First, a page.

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  • Author or Editor: Katherine Trelstad-Andrist x
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Benjamin T. Himes, Arnoley S. Abcejo, Panagiotis Kerezoudis, Adip G. Bhargav, Katherine Trelstad-Andrist, Patrick R. Maloney, John L. D. Atkinson, Fredric B. Meyer, W. Richard Marsh and Mohamad Bydon

OBJECTIVE

The sitting or semisitting position in neurosurgery allows for several technical advantages, including improved visualization of the surgical field. However, it has also been associated with an increased risk of venous air embolisms and positioning-related complications that limit its commonplace adoption. The authors report a large, single-center series of cervical spine procedures performed with patients in the sitting or prone position in order to assess the perceived risk of intraoperative and postoperative complications associated with the sitting position.

METHODS

Noninstrumented, single-level posterior cervical spine procedures performed with patients in the sitting/semisitting or prone position from 2000 to 2016 at a single institution were reviewed. Institutional abstraction tools (DataMart and Chart Plus) were used to collect data from the medical records. The two positions were compared with regard to preoperative factors, intraoperative variables, and postoperative outcomes. Multivariable logistic regression models were fitted for 30-day readmission, 30-day return to the operating room, and complication rates.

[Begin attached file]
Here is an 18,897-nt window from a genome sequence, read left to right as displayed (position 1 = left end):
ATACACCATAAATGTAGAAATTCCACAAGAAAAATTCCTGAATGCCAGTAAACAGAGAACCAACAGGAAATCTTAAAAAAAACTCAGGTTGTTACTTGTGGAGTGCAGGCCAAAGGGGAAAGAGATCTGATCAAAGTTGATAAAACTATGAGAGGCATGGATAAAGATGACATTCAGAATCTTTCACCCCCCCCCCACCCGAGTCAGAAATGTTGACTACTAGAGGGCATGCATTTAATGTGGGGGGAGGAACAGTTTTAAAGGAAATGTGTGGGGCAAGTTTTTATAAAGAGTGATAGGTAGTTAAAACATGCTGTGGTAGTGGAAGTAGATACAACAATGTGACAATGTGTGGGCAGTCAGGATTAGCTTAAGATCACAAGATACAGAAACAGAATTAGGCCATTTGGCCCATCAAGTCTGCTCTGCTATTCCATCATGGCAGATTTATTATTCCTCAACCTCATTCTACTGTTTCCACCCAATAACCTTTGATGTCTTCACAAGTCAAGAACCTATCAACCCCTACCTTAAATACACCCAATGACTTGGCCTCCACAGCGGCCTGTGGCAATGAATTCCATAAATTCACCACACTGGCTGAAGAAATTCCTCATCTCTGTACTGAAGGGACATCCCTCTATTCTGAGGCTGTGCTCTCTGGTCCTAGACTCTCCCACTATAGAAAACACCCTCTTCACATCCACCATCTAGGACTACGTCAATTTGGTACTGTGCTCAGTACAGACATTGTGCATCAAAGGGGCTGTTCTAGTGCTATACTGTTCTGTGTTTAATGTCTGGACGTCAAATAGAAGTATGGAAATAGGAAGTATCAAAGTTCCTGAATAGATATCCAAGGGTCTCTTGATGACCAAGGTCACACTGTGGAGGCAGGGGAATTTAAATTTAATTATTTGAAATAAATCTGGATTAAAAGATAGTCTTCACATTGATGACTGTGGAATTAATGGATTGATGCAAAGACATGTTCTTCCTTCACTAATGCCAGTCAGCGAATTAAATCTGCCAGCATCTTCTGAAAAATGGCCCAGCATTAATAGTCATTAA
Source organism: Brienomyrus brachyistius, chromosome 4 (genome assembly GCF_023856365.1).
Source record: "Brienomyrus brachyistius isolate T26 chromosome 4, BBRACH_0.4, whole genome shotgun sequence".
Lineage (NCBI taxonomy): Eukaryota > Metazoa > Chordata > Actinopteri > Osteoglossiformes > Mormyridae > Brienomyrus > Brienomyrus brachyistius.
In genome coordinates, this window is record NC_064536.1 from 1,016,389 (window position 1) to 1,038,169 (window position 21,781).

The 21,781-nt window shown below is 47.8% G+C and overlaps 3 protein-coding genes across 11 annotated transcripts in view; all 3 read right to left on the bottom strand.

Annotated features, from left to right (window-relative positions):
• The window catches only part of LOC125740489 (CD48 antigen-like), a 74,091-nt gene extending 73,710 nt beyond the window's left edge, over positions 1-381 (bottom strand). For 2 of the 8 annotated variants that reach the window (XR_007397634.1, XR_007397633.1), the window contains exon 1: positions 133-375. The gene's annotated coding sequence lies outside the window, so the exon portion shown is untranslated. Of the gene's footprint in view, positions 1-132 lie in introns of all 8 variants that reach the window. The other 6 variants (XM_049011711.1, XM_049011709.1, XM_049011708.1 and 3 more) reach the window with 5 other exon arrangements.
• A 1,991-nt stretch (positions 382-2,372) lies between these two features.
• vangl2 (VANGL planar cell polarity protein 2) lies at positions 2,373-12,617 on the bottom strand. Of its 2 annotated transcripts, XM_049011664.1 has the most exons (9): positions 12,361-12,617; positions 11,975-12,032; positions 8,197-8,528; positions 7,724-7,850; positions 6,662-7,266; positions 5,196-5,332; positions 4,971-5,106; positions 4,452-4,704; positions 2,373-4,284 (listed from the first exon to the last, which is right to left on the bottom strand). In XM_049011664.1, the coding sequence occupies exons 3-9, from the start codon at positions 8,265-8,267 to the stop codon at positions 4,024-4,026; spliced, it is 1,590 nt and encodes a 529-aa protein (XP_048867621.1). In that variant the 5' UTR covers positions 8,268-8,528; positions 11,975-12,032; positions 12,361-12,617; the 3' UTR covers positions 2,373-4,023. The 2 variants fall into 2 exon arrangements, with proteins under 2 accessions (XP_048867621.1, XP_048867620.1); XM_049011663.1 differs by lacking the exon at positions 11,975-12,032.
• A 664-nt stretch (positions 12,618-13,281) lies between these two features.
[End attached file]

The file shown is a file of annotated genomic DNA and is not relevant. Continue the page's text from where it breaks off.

RESULTS

A total of 750 patients (sitting, n = 480; prone, n = 270) were analyzed. The median age was 53 years for those who underwent surgery in the prone position and 50 years for those who underwent surgery in the sitting position (IQRs 45–62 years and 43–60 years, respectively), and 35% of the patients were female. Sitting cases were associated with significantly longer anesthetic times (221 minutes [range 199–252 minutes] vs 205 minutes [range 179–254 minutes]) and operative times (126 minutes [range 101–163 minutes] vs 149 minutes [120–181 minutes]). Cardiorespiratory events in the postanesthesia care unit (PACU) were comparable between the two groups, with the exception of episodes of apnea (2.6% vs 0.6%, p = 0.041) and hypoventilation (4.4% vs 0.8%, p < 0.003), which were more frequent in the prone-position cohort. On multivariable analysis, the effect of the sitting versus the prone position was not significant for 30-day readmission (OR 0.77, 95% CI 0.34–1.71, p = 0.52) or reoperation (OR 0.71, 95% CI 0.31–1.60, p = 0.40). The sitting position was associated with lower odds of developing any complication (OR 0.31, 95% CI 0.16–0.62, p < 0.001).

CONCLUSIONS

Based on the intraoperative and postoperative complications chosen in this study, the sitting position confers a similar safety profile to the prone position. This can be explained by a more anatomic positioning accounting for reduced temporary neurological deficits and reduced PACU-associated hypoventilation noted in this series. Nevertheless, the findings may also reflect institutional familiarity, experience, and mastery of this position type, and outcomes may not reflect practices in general.